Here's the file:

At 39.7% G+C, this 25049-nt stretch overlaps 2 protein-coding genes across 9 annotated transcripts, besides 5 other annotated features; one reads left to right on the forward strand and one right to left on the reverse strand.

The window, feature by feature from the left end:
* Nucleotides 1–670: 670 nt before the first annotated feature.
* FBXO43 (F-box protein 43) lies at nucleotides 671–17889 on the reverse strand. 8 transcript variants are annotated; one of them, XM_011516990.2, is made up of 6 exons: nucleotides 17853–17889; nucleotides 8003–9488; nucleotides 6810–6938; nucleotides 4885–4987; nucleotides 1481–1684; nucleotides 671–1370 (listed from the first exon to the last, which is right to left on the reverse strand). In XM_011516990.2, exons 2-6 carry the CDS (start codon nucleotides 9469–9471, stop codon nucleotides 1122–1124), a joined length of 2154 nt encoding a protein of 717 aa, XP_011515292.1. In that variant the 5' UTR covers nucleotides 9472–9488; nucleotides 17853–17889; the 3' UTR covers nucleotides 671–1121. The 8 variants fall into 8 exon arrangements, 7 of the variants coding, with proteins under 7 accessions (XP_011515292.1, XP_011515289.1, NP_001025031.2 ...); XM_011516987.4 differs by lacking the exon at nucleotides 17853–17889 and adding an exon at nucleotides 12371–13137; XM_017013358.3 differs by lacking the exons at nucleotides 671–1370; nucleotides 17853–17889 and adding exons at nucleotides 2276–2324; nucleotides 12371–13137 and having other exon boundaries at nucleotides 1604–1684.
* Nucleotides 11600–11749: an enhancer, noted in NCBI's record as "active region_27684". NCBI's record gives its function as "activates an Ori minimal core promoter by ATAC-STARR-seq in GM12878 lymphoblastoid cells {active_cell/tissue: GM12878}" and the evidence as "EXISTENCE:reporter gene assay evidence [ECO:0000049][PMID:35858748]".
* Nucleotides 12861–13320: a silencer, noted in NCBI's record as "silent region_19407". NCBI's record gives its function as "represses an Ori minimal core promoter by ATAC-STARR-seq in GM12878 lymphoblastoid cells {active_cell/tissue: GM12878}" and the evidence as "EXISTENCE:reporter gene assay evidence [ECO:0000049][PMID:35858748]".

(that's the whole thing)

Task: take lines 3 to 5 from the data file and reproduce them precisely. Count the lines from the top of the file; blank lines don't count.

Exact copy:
* Nucleotides 1–670: 670 nt before the first annotated feature.
* FBXO43 (F-box protein 43) lies at nucleotides 671–17889 on the reverse strand. 8 transcript variants are annotated; one of them, XM_011516990.2, is made up of 6 exons: nucleotides 17853–17889; nucleotides 8003–9488; nucleotides 6810–6938; nucleotides 4885–4987; nucleotides 1481–1684; nucleotides 671–1370 (listed from the first exon to the last, which is right to left on the reverse strand). In XM_011516990.2, exons 2-6 carry the CDS (start codon nucleotides 9469–9471, stop codon nucleotides 1122–1124), a joined length of 2154 nt encoding a protein of 717 aa, XP_011515292.1. In that variant the 5' UTR covers nucleotides 9472–9488; nucleotides 17853–17889; the 3' UTR covers nucleotides 671–1121. The 8 variants fall into 8 exon arrangements, 7 of the variants coding, with proteins under 7 accessions (XP_011515292.1, XP_011515289.1, NP_001025031.2 ...); XM_011516987.4 differs by lacking the exon at nucleotides 17853–17889 and adding an exon at nucleotides 12371–13137; XM_017013358.3 differs by lacking the exons at nucleotides 671–1370; nucleotides 17853–17889 and adding exons at nucleotides 2276–2324; nucleotides 12371–13137 and having other exon boundaries at nucleotides 1604–1684.
* Nucleotides 11600–11749: an enhancer, noted in NCBI's record as "active region_27684". NCBI's record gives its function as "activates an Ori minimal core promoter by ATAC-STARR-seq in GM12878 lymphoblastoid cells {active_cell/tissue: GM12878}" and the evidence as "EXISTENCE:reporter gene assay evidence [ECO:0000049][PMID:35858748]".